Covering Mini-Cake With Fondant Problem

Decorating By angelFcake Updated 1 May 2014 , 3:22am by angelFcake

angelFcake Posted 24 Apr 2014 , 3:26am
post #1 of 22

I would like to cover a 3 inches in diameter and hight cake with fondant. It has two layers of Swiss meringue buttercream and is also covered with thin SMBC. I freeze it completely and take it out of the freezer just before covering. ( I guess it's bad doing, too. ) When I try to cover, the top edge tends to slide down and tear. Also, the side gets tears and lots of creases. I try to fill the gap with mixture of fondant and a bit of water but it can't be enough. It looks very messy and worst of all, there is a big air pocket between the cake and the fondant. Bumpy look is completely NO, NO and moreover, I think having the air under the fondant is bad for cake's freshness.

I was not good at covering cakes with fondant, so I practiced with dummy. I could get the tip of it but when I try to do the same on real cakes, I do just the same as before.

 

Please tell me and teach me how I should do it right.

Is using SMBC a bad idea for beginner? How should I prepare cakes before covering with fondant? Should the cake inside have complete cylinder shape with clean edge? (Mine has sloping edge.) Which is better that having thick or thin SMBC coat? How about the thickness of the fondant, thicker is better or thiner? How can I avoid tears and creases? How can I completely seal the cake without any air inside? Should the cake board covered with fondant as well?

 

I am very sorry for my too many asking. As it sounds, it's a disaster. That is why I have to conquer the problem and I do need your help. Thank you so much for your time and knowledge.

21 replies
Smckinney07 Posted 24 Apr 2014 , 3:53am
post #2 of 22

AI would recommend getting on YouTube and watching some tutorials, I'm a visual learner! CupADeeCakes Blog has some great video tutorials on icing a cake-you want your surface as smooth as possible or those imperfections will show through your fondant.

I prefer meringue based BC, so your SMBC or IMBC are great (in my opinion) I also like using ganache but that's another story. Joshua Russell has a free Craftsy class online about making BC, prepping, and icing your cake.

Covering styrafoam cake dummies is more difficult because you usually have to work pretty fast, so it's a bit different but if you can do that you can cover a real cake! It takes practice!

You want your fondant to be thin, most say about 1/8" adding that extra thickness pulls the fondant and makes it more likely to tear. There's another free Craftsy class by Elisa Strauss that shows you the basics of working with fondant, covering a round and square cake, and some simple decoration.

I stack and fill my cakes, do a crumb coat then stick in the fridge for a few to harden up (for me this layer is pretty thin), then I do a final coat (depending on temp sometimes I'll stick back in the fridge to harden slightly). Freezing then trying to cover will give you a lot of condensation and make your fondant get wet and sticky.

I roll my fondant out then smooth on the counter I will use a needle to remove air bubbles, then I transfer to my cake. I start with the top and smooth, then the sides gently so my fondant doesn't want to stretch and tear, you sort of work your way down from there pulling the pleats out and smoothing downwards-continue all the way around the cake. It's difficult to explain,that's why I suggest watching a video!

I personally always cover my cake board, it just looks cleaner, but it's not necessary. Your cake should be on its own personal board so with the icing it's 'sealed'.

Avoid mixing fondant with water! If you mess up either cover with decorations or royal or simply redo if it's a big mess.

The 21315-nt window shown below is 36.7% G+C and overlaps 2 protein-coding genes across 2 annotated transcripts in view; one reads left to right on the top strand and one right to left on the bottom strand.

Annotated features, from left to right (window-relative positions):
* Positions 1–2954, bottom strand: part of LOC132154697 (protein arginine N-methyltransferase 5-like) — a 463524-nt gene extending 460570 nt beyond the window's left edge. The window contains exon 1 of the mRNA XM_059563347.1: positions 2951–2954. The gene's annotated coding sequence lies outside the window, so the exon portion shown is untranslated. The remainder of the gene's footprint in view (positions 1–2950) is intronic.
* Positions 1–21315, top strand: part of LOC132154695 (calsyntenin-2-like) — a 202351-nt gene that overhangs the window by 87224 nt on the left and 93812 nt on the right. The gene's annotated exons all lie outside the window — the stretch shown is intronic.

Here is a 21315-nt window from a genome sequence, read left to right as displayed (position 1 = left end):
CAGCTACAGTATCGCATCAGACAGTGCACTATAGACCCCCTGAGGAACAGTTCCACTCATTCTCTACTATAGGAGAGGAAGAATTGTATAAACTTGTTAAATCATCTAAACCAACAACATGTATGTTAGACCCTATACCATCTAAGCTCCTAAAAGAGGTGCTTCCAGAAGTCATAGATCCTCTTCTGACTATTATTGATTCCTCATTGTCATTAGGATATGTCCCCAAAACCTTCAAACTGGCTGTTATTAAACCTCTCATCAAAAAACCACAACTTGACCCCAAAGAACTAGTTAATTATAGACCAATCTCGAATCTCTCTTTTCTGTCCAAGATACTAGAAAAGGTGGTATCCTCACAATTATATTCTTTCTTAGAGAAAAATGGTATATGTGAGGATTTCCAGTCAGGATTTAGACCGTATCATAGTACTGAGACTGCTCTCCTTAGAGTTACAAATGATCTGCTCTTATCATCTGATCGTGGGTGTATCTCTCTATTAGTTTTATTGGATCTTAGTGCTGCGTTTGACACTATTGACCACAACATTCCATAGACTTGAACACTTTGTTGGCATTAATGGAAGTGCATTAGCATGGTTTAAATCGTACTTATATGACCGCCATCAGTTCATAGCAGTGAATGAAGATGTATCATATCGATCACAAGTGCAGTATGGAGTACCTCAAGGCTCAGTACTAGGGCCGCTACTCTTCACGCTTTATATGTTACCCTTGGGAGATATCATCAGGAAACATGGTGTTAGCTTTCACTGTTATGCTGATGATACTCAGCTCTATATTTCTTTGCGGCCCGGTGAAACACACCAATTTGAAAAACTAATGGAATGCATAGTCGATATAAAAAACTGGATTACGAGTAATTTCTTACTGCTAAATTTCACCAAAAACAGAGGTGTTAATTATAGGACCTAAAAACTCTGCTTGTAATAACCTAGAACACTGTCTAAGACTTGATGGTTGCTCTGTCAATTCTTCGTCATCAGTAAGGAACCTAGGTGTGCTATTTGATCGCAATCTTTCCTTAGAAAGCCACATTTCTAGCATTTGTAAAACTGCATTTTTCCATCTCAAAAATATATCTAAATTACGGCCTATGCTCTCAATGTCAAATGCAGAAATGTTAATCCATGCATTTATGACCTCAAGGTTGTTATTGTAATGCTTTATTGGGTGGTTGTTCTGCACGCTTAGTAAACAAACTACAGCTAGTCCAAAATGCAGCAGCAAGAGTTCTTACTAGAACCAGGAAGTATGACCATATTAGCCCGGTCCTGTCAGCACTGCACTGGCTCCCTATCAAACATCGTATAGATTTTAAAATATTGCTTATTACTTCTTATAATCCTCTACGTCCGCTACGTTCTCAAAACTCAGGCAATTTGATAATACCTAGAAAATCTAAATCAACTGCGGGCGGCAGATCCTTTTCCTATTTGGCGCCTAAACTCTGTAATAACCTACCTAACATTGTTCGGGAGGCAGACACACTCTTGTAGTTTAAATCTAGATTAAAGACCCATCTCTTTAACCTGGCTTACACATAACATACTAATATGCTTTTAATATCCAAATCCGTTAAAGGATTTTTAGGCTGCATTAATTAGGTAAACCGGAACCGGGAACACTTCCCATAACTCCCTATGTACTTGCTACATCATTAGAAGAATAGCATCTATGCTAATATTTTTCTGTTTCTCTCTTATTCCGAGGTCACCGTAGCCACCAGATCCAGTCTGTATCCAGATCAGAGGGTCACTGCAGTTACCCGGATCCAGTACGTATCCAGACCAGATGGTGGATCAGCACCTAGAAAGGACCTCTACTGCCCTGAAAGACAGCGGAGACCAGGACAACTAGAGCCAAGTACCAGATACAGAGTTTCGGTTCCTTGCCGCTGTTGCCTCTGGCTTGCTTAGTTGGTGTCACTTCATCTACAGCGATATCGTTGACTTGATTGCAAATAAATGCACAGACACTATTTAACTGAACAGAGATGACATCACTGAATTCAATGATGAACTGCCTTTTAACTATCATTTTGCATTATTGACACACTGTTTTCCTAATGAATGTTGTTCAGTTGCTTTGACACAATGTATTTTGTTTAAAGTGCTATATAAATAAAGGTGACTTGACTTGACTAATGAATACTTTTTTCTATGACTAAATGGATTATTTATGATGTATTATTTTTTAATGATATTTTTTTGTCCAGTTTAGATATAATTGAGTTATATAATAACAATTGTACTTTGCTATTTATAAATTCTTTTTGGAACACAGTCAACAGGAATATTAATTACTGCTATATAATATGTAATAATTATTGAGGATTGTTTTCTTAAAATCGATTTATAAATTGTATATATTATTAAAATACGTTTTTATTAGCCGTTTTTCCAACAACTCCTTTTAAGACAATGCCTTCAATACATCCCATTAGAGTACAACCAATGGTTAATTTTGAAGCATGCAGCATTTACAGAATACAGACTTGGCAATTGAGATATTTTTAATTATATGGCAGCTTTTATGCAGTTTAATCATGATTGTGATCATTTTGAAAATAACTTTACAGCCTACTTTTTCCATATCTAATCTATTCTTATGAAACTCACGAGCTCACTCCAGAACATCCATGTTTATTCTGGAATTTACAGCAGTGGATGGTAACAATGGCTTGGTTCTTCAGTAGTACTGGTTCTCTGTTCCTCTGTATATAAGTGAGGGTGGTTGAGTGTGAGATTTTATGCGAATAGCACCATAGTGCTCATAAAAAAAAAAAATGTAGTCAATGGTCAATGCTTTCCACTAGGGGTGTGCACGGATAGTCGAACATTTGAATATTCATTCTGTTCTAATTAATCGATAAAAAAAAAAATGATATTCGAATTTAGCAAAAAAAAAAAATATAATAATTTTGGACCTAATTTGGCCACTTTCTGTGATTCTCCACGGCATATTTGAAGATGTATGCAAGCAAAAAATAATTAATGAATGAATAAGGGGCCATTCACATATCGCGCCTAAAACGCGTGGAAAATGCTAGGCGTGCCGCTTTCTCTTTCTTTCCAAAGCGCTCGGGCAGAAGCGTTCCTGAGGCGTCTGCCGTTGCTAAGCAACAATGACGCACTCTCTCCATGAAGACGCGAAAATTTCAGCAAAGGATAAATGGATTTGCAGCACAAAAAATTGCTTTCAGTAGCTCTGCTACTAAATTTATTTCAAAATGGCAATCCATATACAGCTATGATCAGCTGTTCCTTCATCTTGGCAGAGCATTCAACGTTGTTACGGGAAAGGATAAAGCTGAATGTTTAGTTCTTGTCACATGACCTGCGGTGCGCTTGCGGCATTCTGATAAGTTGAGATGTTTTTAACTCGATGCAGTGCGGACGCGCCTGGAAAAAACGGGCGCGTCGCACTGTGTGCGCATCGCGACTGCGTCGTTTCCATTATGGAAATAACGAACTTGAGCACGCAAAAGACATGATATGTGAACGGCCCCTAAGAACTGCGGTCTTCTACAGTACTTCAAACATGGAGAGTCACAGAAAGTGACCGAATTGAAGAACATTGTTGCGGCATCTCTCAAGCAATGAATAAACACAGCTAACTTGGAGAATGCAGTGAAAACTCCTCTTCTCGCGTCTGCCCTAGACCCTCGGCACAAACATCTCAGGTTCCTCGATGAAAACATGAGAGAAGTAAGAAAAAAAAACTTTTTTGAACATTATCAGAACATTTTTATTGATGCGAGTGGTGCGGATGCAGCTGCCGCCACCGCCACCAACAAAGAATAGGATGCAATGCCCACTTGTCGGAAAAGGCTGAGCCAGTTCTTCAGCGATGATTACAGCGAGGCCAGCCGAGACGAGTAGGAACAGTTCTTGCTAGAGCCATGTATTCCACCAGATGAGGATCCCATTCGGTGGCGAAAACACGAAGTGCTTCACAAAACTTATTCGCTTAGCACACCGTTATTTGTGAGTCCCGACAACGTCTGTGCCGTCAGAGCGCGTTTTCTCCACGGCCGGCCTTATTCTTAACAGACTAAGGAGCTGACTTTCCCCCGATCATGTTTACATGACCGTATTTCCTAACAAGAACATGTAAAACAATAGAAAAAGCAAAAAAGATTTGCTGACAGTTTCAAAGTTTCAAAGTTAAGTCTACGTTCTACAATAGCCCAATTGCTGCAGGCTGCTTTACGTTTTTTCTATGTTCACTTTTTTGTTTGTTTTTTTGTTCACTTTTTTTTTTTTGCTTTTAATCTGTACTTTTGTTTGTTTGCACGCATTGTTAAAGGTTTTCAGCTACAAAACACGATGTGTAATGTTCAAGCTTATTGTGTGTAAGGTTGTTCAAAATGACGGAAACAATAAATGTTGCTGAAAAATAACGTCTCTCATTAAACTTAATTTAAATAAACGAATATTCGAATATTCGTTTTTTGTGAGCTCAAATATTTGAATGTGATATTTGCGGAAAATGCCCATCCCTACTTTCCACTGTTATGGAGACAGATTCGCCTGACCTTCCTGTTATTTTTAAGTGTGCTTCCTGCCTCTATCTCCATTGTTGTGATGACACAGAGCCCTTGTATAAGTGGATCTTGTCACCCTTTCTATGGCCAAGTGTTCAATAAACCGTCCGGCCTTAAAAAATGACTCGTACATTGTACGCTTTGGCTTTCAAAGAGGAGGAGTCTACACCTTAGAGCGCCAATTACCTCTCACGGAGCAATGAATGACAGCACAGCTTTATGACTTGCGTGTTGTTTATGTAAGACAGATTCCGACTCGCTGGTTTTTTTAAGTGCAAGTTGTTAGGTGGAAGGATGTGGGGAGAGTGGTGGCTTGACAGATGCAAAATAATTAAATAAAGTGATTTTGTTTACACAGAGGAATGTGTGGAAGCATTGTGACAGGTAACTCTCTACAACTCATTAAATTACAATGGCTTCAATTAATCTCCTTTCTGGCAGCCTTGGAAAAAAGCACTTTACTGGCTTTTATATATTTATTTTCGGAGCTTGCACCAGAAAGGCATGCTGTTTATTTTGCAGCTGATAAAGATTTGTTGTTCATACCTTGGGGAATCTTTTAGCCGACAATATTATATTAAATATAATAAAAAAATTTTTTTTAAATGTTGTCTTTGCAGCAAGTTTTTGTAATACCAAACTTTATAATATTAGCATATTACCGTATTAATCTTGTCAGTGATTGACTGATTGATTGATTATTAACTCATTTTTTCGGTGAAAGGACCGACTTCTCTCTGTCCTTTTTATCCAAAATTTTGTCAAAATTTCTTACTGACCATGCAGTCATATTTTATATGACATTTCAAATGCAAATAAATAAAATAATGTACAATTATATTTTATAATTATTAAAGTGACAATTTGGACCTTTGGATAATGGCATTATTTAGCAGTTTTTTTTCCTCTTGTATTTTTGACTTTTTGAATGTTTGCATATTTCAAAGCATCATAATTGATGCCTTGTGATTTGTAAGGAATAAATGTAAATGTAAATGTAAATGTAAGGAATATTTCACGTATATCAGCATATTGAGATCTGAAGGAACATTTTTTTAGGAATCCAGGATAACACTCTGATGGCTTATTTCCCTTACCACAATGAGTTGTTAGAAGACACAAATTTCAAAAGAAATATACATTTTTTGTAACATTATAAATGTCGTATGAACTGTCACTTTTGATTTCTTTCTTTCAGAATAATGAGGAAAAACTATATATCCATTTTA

Smckinney07 Posted 24 Apr 2014 , 4:02am
post #3 of 22

AAlso, if you get an air bubble in the fondant when it's on your cake do the same poke with a needle designated for cake use only-don't go straight down poke it at an angle then smooth with your smoother or a ball of fondant.

Your main problem sounds like condensation mixed with thick fondant.

Rouner edges are fine, it's harder to get those razor sharp edges (use two smoothers for the sharp edges, one on top with the other on the side) but this is a preference. I'd focus on getting the fondant on cleanly first.

Also, make sure your cake is level when it's filled and stacked, makes everything easier if your cake is level to start. The amount of icing is your preference but you don't need a ton.

Good luck!

morganchampagne Posted 24 Apr 2014 , 6:34am
post #4 of 22

AI love to see you around here Smckinney!! You're always so helpful! Hope all is well!

petitecat Posted 24 Apr 2014 , 7:26am
post #5 of 22

I used to have a big problem with tears in my fondant. I found the problem was the fondant itself- it just wasn't the good kind. How about trying a recommended brand? It worked for me! Maybe ask others in this forum who are from the same country as you. If you are in the UK try sugarpaste from sugarpastedirect.co.uk.

 

Good luck :)

Smckinney07 Posted 24 Apr 2014 , 7:55am
post #6 of 22

A

Original message sent by morganchampagne

I love to see you around here Smckinney!! You're always so helpful! Hope all is well!

Ditto!

I'm expecting and have had the worst morning (afternoon & evening) sickness lol! Finally feeling better so I'm trying to catch up :)

morganchampagne Posted 26 Apr 2014 , 9:30pm
post #7 of 22

AAww. So sorry about that!! Congrats on your bundle!

Siany01 Posted 26 Apr 2014 , 9:44pm
post #8 of 22

AWith mini cakes smoothers are not really going to be an option as they are two-three times the size of the cake.

Personally I have found a jam coat and marzipan before sugarpaste the best way to get a good finish. Or look at doing hot poured fondant instead.

I'm currently making lots of mini cakes so have tried various methods and the above both give a good finish.

With the pleating it's just a case of lifting again and working them out, it's hard with such a small cake but it's just practice. Don't roll too large a piece of sugarpaste out as it makes it harder to work with and you get more pleats and it will tear more easily.

Smckinney07 Posted 26 Apr 2014 , 10:50pm